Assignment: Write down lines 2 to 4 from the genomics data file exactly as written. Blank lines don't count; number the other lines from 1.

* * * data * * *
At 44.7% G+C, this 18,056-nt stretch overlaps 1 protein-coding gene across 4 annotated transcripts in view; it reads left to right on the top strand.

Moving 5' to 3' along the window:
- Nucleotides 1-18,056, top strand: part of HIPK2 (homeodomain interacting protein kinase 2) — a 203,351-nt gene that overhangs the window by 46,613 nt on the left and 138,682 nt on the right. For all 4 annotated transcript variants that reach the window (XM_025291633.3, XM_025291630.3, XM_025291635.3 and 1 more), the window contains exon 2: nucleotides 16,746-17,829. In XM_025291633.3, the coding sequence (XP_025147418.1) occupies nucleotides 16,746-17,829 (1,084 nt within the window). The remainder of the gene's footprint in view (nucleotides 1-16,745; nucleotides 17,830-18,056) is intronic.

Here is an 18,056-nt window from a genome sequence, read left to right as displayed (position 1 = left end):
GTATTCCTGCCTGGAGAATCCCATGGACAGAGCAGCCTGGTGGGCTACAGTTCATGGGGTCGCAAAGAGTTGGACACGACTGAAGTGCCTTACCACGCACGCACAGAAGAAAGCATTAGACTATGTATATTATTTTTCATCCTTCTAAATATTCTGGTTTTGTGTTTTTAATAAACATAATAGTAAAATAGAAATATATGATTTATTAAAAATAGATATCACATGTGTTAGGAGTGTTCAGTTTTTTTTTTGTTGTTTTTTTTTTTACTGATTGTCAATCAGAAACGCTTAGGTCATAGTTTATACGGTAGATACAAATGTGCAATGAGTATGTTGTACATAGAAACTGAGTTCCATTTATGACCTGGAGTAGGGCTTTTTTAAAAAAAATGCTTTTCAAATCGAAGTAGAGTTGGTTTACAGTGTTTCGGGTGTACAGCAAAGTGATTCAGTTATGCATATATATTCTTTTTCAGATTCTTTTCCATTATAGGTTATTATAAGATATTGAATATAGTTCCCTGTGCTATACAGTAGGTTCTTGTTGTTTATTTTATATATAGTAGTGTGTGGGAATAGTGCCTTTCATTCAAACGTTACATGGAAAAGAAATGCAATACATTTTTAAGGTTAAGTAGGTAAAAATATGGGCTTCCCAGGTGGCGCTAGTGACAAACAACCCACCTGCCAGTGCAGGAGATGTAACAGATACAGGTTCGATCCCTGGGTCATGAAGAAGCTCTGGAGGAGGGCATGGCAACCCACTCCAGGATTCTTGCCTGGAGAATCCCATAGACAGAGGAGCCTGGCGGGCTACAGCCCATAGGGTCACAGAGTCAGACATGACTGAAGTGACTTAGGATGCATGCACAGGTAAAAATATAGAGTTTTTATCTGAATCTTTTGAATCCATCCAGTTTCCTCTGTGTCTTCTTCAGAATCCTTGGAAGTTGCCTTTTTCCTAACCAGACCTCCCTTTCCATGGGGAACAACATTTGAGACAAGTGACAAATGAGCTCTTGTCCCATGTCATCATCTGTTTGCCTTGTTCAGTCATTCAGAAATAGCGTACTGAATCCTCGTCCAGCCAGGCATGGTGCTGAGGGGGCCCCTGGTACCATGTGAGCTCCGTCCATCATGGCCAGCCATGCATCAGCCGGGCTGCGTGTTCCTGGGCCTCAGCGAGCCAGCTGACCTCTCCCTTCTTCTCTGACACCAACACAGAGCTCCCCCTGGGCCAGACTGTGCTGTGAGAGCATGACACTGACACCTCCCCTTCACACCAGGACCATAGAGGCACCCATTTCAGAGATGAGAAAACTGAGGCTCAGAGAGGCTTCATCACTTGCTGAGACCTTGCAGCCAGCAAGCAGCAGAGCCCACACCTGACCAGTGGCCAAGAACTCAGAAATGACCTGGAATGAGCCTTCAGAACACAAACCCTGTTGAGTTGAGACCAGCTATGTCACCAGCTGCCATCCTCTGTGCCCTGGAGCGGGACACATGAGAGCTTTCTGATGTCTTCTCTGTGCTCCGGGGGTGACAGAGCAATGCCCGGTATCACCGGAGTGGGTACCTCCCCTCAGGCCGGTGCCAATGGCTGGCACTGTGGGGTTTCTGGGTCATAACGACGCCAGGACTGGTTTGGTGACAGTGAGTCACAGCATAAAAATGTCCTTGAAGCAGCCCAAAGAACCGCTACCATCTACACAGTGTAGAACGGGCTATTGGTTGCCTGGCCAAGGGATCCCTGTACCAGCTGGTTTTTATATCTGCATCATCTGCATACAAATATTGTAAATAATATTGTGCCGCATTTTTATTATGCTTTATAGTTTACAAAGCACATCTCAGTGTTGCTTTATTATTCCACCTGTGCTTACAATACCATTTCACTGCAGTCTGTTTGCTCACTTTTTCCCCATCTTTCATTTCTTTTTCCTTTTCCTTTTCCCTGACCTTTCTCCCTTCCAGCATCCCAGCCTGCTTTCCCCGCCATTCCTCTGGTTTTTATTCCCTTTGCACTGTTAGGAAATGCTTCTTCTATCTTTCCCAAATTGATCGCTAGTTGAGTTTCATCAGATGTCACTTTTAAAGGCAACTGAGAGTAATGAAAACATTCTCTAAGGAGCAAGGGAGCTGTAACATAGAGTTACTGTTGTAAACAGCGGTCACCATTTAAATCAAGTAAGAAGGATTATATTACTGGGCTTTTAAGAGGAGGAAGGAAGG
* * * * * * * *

Moving 5' to 3' along the window:
- Nucleotides 1-18,056, top strand: part of HIPK2 (homeodomain interacting protein kinase 2) — a 203,351-nt gene that overhangs the window by 46,613 nt on the left and 138,682 nt on the right. For all 4 annotated transcript variants that reach the window (XM_025291633.3, XM_025291630.3, XM_025291635.3 and 1 more), the window contains exon 2: nucleotides 16,746-17,829. In XM_025291633.3, the coding sequence (XP_025147418.1) occupies nucleotides 16,746-17,829 (1,084 nt within the window). The remainder of the gene's footprint in view (nucleotides 1-16,745; nucleotides 17,830-18,056) is intronic.

Here is an 18,056-nt window from a genome sequence, read left to right as displayed (position 1 = left end):